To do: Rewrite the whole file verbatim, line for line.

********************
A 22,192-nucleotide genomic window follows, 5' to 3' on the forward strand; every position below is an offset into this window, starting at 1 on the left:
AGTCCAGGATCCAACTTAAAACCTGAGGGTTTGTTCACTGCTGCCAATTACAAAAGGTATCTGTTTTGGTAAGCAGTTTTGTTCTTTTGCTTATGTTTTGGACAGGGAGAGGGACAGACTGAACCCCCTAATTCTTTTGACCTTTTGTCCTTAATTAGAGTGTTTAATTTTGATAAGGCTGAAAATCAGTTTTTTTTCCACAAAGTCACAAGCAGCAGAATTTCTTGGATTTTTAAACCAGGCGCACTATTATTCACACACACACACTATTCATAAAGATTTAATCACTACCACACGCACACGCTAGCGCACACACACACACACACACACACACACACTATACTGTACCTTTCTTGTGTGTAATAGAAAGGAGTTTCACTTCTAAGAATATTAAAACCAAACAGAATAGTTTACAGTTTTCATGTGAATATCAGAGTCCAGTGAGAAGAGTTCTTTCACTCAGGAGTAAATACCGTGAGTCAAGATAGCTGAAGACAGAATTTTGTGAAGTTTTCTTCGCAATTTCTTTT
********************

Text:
A 22,192-nucleotide genomic window follows, 5' to 3' on the forward strand; every position below is an offset into this window, starting at 1 on the left:
AGTCCAGGATCCAACTTAAAACCTGAGGGTTTGTTCACTGCTGCCAATTACAAAAGGTATCTGTTTTGGTAAGCAGTTTTGTTCTTTTGCTTATGTTTTGGACAGGGAGAGGGACAGACTGAACCCCCTAATTCTTTTGACCTTTTGTCCTTAATTAGAGTGTTTAATTTTGATAAGGCTGAAAATCAGTTTTTTTTCCACAAAGTCACAAGCAGCAGAATTTCTTGGATTTTTAAACCAGGCGCACTATTATTCACACACACACACTATTCATAAAGATTTAATCACTACCACACGCACACGCTAGCGCACACACACACACACACACACACACACACTATACTGTACCTTTCTTGTGTGTAATAGAAAGGAGTTTCACTTCTAAGAATATTAAAACCAAACAGAATAGTTTACAGTTTTCATGTGAATATCAGAGTCCAGTGAGAAGAGTTCTTTCACTCAGGAGTAAATACCGTGAGTCAAGATAGCTGAAGACAGAATTTTGTGAAGTTTTCTTCGCAATTTCTTTT